Architects of Anglo-American Justice

Architects of Anglo-American Justice

Draftsmen of Common Law From Roman Britannia to the Constitution of the United States of America

eBook - 2014
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This book traces the history of English law and government for fourteen centuries, from the withdrawal of Roman Legions from Britannia to separation of Englands New World colonies and the ratification of the Constitution of the United States. The governments of the United States and Great Britain, although separate now for over two centuries, share a deep common heritage. The starting point for American legal history goes back to the roots of English common law. This narrative follows the evolution of Anglo-American common law. The chapters are arranged as a collection of brief biographies that credit in chronological order the individuals whose contributions to law and justice helped to create the tranquil civil world most of us enjoy today. The model for English colonial government in the New World was the common law that had evolved over centuries in England. In much of history, laws were created to protect the wealth and power of those who enjoyed social privilege. Gradually, equity and justice in the protection of basic human rights of common mankind became compelling concerns of law and government. Slowly, even the rights of minorities whose members differed from the mainstream in language, religion, culture, and ethnicity became a concern of justice. Each upward step in legal equity has been a move from injustice to a little less injustice. The evolutionary path toward greater justice has had its ups-and-downs. Reverses in justice occurred with the Anglo-Saxon invasion after the fall of Ancient Rome, with the Norman Conquest of 1066, in the Wars of the Roses, and in the vain self-serving reign of Henry VIII. Periods of notable advance in the history of law came with personal contributions of Alfred the Great, Henry Plantagenet, Simon de Montfort, Edward Longshanks, Good Queen Bess, Thomas Egerton, Edward Coke, Oliver Cromwell, and Founding Fathers of the United States Constitution. All these events are revisited. The author has expressed original opinions and explanations of the record that will disagree in some instances from interpretations of these events here by others. The author hopes that this informal telling of a story, will contribute to an appreciation that living today in an enlightened time that aspires to provide equal justice for all under common law is far superior to tribal life in a far distant Dark Ages when might-made-right and getting-even was the accepted goal of justice by tribal barbarians. H. Eugene Lehman, Chapel Hill, NC, USA 2014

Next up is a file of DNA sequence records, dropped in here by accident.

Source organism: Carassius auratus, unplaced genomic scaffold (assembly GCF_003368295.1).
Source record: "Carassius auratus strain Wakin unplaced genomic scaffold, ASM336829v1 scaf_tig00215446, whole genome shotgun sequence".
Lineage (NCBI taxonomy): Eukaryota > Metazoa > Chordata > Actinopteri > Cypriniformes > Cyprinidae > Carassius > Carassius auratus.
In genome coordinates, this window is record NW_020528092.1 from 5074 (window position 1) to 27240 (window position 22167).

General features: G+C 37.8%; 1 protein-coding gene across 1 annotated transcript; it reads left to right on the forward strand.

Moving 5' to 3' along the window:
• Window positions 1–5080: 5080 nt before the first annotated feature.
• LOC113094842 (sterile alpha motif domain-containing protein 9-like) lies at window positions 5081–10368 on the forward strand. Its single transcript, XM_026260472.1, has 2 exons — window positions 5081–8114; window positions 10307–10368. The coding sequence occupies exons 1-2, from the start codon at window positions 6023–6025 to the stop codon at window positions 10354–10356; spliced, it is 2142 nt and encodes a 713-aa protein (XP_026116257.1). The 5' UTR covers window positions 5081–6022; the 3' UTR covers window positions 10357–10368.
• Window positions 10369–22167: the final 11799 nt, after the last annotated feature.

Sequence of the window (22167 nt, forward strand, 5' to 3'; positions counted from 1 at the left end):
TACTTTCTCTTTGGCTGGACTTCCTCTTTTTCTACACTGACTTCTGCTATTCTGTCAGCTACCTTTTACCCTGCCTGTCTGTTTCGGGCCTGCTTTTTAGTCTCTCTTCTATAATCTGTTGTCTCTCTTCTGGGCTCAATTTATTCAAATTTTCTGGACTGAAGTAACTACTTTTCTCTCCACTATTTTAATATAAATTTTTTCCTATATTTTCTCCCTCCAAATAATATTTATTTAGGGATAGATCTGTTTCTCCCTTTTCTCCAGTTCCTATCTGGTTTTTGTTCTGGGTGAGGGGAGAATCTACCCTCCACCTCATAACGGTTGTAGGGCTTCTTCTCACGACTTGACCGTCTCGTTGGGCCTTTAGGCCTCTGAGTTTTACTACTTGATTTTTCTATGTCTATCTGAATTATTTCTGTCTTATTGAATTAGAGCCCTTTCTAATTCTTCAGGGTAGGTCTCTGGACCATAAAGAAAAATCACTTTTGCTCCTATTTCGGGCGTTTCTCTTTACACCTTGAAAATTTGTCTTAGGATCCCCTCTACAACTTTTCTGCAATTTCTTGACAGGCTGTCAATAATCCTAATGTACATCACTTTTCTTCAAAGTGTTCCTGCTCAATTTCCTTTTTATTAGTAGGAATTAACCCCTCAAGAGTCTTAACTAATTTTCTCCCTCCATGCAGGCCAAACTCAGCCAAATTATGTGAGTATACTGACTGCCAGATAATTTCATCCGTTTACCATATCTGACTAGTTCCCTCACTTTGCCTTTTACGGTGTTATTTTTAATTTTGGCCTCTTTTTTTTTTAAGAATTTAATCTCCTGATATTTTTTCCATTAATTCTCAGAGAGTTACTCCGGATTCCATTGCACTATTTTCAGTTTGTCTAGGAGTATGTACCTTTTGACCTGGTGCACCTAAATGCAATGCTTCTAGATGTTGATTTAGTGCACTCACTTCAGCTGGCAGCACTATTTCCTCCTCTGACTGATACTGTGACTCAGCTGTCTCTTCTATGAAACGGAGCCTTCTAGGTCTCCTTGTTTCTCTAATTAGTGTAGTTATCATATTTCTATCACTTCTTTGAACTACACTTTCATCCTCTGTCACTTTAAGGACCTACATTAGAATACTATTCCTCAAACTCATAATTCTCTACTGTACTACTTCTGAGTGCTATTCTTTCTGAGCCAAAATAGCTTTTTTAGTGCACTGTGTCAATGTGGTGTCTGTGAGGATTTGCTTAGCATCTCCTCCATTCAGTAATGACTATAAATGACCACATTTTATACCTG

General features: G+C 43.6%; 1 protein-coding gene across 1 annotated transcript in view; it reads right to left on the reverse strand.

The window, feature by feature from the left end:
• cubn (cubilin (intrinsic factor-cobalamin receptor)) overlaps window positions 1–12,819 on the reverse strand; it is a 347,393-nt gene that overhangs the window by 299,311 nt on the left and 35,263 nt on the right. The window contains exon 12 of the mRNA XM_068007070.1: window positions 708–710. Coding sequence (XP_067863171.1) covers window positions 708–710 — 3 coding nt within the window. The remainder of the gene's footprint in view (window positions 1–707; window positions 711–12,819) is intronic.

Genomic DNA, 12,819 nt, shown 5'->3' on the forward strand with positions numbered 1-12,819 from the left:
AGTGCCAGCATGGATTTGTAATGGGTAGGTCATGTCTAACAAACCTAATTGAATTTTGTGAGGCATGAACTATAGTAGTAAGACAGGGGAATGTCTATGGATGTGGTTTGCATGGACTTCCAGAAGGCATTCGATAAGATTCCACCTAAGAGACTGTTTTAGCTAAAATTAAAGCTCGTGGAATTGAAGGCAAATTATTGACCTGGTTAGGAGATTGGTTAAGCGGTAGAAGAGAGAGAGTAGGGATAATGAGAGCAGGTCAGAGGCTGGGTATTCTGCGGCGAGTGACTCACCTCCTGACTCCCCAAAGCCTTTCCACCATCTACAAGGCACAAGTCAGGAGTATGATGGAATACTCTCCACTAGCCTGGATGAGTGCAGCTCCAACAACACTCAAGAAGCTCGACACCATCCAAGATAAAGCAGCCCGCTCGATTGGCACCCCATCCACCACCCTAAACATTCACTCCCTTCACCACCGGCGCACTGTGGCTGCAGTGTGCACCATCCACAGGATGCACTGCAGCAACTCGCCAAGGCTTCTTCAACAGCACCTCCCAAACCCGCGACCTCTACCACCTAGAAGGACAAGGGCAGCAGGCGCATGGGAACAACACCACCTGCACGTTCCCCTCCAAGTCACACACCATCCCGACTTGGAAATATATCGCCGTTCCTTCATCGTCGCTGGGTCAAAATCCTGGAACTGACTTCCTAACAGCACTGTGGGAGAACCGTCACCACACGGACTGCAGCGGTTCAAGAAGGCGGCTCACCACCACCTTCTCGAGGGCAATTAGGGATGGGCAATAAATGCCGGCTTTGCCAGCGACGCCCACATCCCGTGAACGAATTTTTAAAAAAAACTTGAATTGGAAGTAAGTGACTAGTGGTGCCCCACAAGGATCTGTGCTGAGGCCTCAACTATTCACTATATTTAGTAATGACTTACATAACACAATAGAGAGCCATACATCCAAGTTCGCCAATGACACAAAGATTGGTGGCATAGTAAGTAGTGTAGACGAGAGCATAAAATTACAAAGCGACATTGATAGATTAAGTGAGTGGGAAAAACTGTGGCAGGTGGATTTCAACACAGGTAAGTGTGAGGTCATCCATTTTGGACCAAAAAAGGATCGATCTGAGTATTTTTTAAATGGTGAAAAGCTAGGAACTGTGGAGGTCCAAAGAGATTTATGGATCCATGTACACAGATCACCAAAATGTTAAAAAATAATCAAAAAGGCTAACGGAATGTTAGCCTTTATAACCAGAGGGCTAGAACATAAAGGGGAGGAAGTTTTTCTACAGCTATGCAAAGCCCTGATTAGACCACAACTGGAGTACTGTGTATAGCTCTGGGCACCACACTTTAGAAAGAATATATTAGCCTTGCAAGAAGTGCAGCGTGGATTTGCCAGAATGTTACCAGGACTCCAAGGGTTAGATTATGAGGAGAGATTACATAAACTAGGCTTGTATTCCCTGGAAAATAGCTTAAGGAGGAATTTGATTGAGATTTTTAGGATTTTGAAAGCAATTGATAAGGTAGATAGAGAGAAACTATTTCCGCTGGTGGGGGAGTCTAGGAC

Publisher: [United States] :, AuthorHouse,, 2014
Made available through hoopla
ISBN: 9781496925282
Branch Call Number: eBook hoopla
Characteristics: 1 online resource
text file, rda
Additional Contributors: hoopla digital


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